The German horticultural association Zentralverband Gartenbau (ZVG) hosted this years’ summer meeting of the Copa Cogeca working group on flowers and plants in Cologne at the end of June.
The Copa working group is the main European-wide lobbying organisation for ornamentals growers, and as a member of Copa, the NFU plays a very active role in ensuring its lobbying represents the interests of UK growers
The group spent a day visiting nurseries in the region, and it was clear that German growers face many issues in common with us.
The first nursery was Theo Kamp in Neuss, which grows protected ornamentals under 10,000 square metres of glass for the auctions. Plants were grown on concrete floors with flood irrigation. The floors helped with hygiene and so pesticide use was minimal. Pesticides on ornamentals are growing issue in Germany, with some environmental organisations pushing for residue limits on plants similar to the system used with edible produce. Peat use was not an issue for customers.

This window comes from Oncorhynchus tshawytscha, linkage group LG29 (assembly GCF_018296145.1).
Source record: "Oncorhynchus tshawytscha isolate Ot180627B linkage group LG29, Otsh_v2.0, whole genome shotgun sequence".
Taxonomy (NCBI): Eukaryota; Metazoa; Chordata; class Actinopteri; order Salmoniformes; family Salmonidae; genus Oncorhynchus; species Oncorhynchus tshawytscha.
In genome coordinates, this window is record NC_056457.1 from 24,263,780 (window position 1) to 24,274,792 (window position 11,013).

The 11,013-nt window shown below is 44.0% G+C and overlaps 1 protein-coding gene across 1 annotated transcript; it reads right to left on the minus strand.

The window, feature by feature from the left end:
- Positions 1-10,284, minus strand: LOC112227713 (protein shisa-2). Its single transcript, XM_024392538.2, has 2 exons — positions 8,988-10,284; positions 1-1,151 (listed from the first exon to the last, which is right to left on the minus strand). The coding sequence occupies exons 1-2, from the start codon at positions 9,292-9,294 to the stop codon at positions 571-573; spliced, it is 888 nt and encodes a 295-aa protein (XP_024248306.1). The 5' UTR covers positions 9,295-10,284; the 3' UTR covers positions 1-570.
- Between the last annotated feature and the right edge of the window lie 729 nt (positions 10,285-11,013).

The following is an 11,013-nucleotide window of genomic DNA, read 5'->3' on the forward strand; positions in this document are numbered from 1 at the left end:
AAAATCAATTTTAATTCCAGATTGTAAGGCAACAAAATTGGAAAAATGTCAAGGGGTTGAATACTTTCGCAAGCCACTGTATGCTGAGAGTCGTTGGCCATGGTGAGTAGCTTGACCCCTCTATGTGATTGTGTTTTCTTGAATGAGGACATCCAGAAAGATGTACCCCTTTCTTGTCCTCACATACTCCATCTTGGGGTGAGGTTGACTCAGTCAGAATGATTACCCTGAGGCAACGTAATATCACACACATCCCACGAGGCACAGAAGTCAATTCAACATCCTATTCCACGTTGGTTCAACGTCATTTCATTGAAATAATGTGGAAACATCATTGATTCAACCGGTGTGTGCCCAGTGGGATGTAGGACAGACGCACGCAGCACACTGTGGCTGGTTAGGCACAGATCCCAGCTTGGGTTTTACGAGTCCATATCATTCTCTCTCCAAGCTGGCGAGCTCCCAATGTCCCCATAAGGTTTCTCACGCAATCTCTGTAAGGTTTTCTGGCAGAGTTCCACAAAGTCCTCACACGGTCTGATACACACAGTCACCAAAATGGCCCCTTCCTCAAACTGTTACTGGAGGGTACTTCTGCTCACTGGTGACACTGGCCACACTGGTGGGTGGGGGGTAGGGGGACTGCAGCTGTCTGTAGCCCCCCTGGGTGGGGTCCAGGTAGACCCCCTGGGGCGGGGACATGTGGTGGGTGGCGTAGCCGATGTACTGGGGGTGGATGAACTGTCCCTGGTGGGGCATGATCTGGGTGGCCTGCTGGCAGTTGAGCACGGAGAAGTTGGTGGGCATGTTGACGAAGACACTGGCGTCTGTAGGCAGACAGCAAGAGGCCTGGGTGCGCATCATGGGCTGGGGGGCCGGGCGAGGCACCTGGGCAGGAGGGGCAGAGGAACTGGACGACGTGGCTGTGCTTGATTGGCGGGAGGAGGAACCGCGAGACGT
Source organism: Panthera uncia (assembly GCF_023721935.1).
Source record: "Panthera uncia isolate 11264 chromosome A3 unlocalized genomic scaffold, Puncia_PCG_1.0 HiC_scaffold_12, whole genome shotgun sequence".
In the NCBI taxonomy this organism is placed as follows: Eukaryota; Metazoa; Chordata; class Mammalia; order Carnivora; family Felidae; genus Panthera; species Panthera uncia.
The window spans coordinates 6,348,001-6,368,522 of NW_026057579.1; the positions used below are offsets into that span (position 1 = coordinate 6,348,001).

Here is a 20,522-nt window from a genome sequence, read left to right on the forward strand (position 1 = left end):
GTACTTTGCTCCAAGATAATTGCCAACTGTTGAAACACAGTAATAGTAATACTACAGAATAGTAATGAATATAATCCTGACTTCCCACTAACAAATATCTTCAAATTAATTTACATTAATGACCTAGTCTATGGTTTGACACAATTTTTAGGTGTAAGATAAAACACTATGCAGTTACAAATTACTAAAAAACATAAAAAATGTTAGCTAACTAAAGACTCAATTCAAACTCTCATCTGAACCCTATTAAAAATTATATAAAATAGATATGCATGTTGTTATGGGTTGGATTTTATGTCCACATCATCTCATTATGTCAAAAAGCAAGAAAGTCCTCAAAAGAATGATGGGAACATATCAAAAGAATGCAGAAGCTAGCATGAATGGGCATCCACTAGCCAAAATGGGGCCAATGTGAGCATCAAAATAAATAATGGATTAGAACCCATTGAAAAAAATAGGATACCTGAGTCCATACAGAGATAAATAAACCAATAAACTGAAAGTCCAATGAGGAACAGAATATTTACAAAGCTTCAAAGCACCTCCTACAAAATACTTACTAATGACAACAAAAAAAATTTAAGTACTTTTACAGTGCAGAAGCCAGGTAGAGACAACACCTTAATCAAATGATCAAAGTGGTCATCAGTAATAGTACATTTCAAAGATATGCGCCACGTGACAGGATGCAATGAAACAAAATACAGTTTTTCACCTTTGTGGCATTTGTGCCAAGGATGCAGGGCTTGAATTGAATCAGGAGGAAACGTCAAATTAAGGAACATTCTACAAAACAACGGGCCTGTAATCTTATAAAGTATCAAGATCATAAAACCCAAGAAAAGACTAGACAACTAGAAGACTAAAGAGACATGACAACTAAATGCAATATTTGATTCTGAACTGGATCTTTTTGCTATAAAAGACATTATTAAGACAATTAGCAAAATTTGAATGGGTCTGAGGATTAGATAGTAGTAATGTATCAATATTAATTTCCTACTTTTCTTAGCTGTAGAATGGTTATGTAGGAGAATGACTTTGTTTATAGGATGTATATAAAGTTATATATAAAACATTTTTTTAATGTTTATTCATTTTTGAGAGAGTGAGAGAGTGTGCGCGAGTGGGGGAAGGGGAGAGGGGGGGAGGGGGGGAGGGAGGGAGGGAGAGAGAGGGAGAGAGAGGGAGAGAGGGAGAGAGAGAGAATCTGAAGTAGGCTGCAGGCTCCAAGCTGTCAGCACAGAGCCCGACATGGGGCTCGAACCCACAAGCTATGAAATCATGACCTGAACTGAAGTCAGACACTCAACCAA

The business strategy at Theo Kamp was to specialise in just a few varieties (Pelargonuim, Exacum affine, Hedera) that gave higher returns. Auction prices are generally lower, so production has been rationalised – there were just 3 full-time staff, whose ranks swelled by another 2 people during the 2 month peak season. Average wages were about 10 euros per hour.
The nursery received no funding when it had invested in infrastructure, it was still heating with oil because it was not economic to switch to an alternatives, particularly as the grower did not know whether there would be a successor to him to run the company.